In contrast to andhapp, however, I think text rendering does not appear to be as sharp as IE6.

    Overall, I thought the interface somewhat cluttered and the dull grey look and feel uninspiring.

  20. Aziz K says:

    Mais ils sont fous! :o) Sorry I had to say it, my French is rustier that a 59 Chevy parked in Florida.

    What wrong with you guys?
    Romain is trying to say that Firefox isn’t the best thing since sliced bread. I love my Firefox, but moving forward, I know exactly what to use when I need the best browser-based image rendering browser.
    I might even decide to use Safari as my default browser, last time I checked, my wife’s name wasn’t Firefox.

    Merci Romain.

    One day we will see religion and technology fuse into one scary thing.

  21. Romain Guy says:

    Besides, what about using several web browsers? That’s what I do on Mac OS X, even though Safari is my primary one, I do use Firefox in some situations.

    Vince, text rendering is definitely different and being a Mac OS X user I actually prefer it, at least on my screen. But that’s really a matter of taste so I won’t comment further on that :)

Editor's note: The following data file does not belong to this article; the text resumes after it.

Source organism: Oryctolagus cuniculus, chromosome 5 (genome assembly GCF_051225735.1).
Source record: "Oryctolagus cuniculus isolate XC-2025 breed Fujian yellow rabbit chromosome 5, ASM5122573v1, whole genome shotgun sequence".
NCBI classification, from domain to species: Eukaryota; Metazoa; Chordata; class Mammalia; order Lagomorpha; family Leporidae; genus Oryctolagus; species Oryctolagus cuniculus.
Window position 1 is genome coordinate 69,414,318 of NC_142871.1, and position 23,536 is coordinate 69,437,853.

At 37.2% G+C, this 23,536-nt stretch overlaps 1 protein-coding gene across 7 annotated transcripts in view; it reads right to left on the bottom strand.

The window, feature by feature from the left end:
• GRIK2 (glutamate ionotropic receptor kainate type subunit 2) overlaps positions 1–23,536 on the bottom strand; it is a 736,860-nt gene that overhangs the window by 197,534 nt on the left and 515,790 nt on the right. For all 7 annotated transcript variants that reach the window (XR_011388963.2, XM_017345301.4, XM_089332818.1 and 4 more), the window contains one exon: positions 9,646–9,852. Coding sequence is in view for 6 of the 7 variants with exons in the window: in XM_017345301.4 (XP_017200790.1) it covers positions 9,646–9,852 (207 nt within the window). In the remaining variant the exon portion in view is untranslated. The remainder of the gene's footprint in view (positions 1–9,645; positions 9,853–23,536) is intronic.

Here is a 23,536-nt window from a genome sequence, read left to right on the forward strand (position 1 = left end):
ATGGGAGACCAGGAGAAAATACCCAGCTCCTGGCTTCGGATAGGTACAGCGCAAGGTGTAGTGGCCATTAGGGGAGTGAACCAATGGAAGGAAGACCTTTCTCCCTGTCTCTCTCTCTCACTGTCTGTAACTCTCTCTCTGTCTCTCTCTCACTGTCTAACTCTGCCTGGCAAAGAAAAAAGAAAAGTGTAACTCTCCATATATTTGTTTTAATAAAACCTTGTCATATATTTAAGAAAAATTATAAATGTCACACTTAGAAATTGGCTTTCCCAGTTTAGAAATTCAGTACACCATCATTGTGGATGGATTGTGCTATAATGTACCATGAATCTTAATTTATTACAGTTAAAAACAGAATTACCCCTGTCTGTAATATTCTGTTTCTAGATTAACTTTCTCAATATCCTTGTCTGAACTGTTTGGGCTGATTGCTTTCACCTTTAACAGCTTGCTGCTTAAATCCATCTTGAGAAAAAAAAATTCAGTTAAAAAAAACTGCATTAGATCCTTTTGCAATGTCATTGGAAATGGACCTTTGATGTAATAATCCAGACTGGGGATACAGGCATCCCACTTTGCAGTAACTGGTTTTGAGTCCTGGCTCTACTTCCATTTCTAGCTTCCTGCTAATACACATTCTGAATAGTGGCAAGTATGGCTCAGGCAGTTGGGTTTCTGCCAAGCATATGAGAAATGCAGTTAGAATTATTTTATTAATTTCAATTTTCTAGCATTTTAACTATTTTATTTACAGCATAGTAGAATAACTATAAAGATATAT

22. Mark Hiller says:

    Hi Romain,

    really nice jelly fish. I just checked the Flickr image out on my MacBook, with Safari 3.0 and Firefox side by side. And it really makes a great difference.

    Anyway Its always best to pick the tool, which delivers the best result, no matter what name tag is on it. I am using Linux at work, developing for Windows and at home I use a Mac. Of course I develop in Java : )

    I am glad you pointed this rendering issue out to us.

    Thanks Mark

  23. Jamie Swain says:

    I can see the difference big time. Maybe I will switch back to Safari once they get past the beta stage on 3.0.

  24. Pascal says:

    Thanks for the info, as I didn’t know a browser that handle profiles.

    Unfortunately, it’s a beta. First page I browsed with Safari, and some text is missing at display. Text selection is strange. I thinnk there’s a lot of work before a release.

  25. GB says:

    Hey, I installed Safari 2 days ago and thought it was crap (personal preference about text antialiasing and the overall UI)… but now that you have showed this to me, I am going to be more interested in Safari
    It is, in effect, the only one browser that displays your image nicely on my computer (tested on IE7, IE6 and FF2… those have all the same rendering algorithm…)!!! to be continued…

  26. JongAm Park says:

    It was simple but nice professional view on the Safari 3. There can be lots of reason why people like the Safari 3 or the Firefox, but whatever reasons they are, your view is worthy of considering.